The stock has a price target of $276, which is a 33% upside from its current price.
Southwest Airlines (LUV)
The next two stocks to buy may fall under the category of, “if you could only buy one.” The first is Southwest Airlines. Among the airline stocks, LUV stock has a $61 price target, which gives it a 32.6% upside from its current price.
Of course, as I write this, the country is trying to determine how serious the threat of the Covid-19 omicron variant will be. At this time, President Joe Biden’s administration is saying there will be no mass lockdowns. But in the short term, there may be some turbulence in a sector that was hoping for clear skies.
Southwest has not been immune to the staffing problems that have led to flight cancellations. And with oil prices back on the rise, the company is experiencing higher costs for jet fuel. However, one reason I’m partial to Southwest is that the airline does not rely on international travel, which is likely to remain a mess for some time yet.
Stocks to Buy: T-Mobile (TMUS)
T-Mobile was one of the strongest recovery plays of 2020. TMUS stock climbed approximately 80% from its pandemic low. But it’s been a different story in 2021 with the stock down 13.6% year-to-date (YTD). And there are some that believe wireless carries may continue to face tough conditions in 2022.
However, analysts expect T-Mobile to continue to add subscribers, particularly as it continues to benefit from its merger with Sprint. This merger has given the company access to the all-important mid-band 5G spectrum. Not only is this a “Goldilocks” solution of sorts from a technology standpoint, but it’s allowed the company to build out its 5G network while its competitors are still stuck on the starting blocks.
T-Mobile is also hoping to boost revenue by limiting some device promotions to its high-end service plan. The goal is to give customers an incentive to upgrade their plans.
Early results suggest the plan is working. That’s part of the reason that the company has a 12-month price target of $168, which is an upside of 45%.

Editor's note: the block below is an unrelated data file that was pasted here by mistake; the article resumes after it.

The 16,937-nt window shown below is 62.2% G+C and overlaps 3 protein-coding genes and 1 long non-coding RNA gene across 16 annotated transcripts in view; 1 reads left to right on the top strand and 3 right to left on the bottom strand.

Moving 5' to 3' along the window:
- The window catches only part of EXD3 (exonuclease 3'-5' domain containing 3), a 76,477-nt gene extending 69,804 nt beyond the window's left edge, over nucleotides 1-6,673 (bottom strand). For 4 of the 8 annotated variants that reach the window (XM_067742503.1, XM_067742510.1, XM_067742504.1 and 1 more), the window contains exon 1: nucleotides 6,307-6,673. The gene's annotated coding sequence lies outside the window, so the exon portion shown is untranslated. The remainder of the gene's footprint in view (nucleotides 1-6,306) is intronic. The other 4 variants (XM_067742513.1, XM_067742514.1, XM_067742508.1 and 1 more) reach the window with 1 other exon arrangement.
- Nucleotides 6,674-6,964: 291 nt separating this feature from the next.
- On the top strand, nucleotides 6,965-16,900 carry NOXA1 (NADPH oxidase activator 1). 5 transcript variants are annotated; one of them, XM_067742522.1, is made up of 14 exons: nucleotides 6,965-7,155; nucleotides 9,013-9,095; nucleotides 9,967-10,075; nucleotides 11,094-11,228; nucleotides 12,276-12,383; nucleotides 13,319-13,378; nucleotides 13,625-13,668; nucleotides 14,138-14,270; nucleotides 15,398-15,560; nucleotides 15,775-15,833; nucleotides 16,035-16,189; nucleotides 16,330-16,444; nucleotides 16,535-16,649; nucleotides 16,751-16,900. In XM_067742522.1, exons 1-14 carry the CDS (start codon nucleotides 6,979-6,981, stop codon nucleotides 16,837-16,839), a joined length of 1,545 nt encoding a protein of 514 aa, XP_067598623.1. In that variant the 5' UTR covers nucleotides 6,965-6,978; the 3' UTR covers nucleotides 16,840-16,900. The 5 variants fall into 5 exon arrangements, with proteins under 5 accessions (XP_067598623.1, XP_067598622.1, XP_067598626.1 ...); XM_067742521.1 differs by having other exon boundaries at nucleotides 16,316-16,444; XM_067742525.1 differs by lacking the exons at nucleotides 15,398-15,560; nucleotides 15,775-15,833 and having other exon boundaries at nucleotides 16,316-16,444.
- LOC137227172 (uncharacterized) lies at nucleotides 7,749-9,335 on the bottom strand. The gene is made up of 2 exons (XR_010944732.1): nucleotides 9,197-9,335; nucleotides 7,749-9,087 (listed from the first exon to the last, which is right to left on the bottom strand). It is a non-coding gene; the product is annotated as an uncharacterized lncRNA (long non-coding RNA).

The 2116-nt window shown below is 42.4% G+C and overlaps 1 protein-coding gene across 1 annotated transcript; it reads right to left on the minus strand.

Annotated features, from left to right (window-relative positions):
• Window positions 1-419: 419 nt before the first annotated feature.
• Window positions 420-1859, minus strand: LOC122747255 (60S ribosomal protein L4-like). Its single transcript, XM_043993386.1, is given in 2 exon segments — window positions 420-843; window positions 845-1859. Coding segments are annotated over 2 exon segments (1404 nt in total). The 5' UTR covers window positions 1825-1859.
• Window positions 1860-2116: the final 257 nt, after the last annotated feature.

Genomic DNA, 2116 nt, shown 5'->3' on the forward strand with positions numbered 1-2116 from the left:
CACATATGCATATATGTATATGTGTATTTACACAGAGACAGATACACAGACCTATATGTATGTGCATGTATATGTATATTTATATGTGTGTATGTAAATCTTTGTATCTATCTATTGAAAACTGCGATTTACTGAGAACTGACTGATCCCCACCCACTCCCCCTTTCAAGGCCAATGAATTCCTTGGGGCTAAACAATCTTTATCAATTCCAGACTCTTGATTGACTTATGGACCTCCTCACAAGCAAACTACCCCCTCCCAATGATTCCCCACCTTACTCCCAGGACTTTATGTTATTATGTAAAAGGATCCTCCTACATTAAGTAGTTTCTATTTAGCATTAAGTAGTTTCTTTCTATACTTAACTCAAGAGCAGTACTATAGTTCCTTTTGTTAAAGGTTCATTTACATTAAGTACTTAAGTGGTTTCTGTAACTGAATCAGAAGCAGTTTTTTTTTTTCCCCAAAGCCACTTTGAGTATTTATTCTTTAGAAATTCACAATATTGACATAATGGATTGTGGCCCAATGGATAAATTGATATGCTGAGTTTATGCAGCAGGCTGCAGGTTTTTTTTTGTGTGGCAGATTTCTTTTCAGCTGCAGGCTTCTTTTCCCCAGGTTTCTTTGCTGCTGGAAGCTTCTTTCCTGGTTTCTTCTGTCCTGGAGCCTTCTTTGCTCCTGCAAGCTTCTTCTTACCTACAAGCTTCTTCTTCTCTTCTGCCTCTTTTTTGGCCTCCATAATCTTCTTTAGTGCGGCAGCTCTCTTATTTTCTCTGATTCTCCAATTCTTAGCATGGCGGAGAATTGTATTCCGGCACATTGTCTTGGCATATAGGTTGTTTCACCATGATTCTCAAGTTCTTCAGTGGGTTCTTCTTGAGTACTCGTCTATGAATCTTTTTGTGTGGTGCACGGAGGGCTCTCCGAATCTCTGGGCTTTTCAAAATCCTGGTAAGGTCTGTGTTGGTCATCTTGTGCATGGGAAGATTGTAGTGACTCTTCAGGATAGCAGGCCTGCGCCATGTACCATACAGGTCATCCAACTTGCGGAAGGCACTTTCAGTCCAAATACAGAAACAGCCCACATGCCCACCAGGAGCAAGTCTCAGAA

Lamb Weston Holdings (LW)
Lamb Weston Holdings has been one of the companies most affected by inflation. The purveyor of frozen potato products has seen its stock price drop nearly 29% YTD. And much of that drop has occurred since June. Not helping matters is the company’s October earnings report, in which the company missed on both the top and bottom lines.
However, analysts are optimistic about the company’s fortunes in the next year. LW stock has a price target of $71, which would be a gain of 26.8% and would recover much of what the stock has lost in the last year.
That recovery may be underway. The stock appeared to hit a level of support on Dec. 1 and has started to bounce higher. Investors will want to see additional confirmation, but for now Lamb Weston looks ready to move higher.
Stocks to Buy: Cigna (CI)
Cigna closes out our list of stocks to buy. Buy-and-hold investors have watched CI stock move to a 52-week high only to lose all those gains and start trading near its 52-week low. The trend continued even after the company recorded a double beat in their most-recent earnings report.
This seems overdone. Cigna is one of the largest global health insurance companies, and it has contracts with 99% of U.S. pharmacies. It also has a significant presence in the pharmacy benefits manager (PBM) space, which gives it leverage when it comes to drug pricing.
However, like Lamb Weston, it appears that CI stock has hit a level of support and it could be ready to move significantly higher. In fact, analysts forecast that Cigna will hit a 12-month price target of $268, which would be a 28.4% gain from the stock’s current level.
On the date of publication, Chris Markoch did not have (either directly or indirectly) any positions in the securities mentioned in this article. The opinions expressed in this article are those of the writer, subject to the InvestorPlace.com Publishing Guidelines.
Chris Markoch is a freelance financial copywriter who has been covering the market for seven years. He has been writing for InvestorPlace since 2019.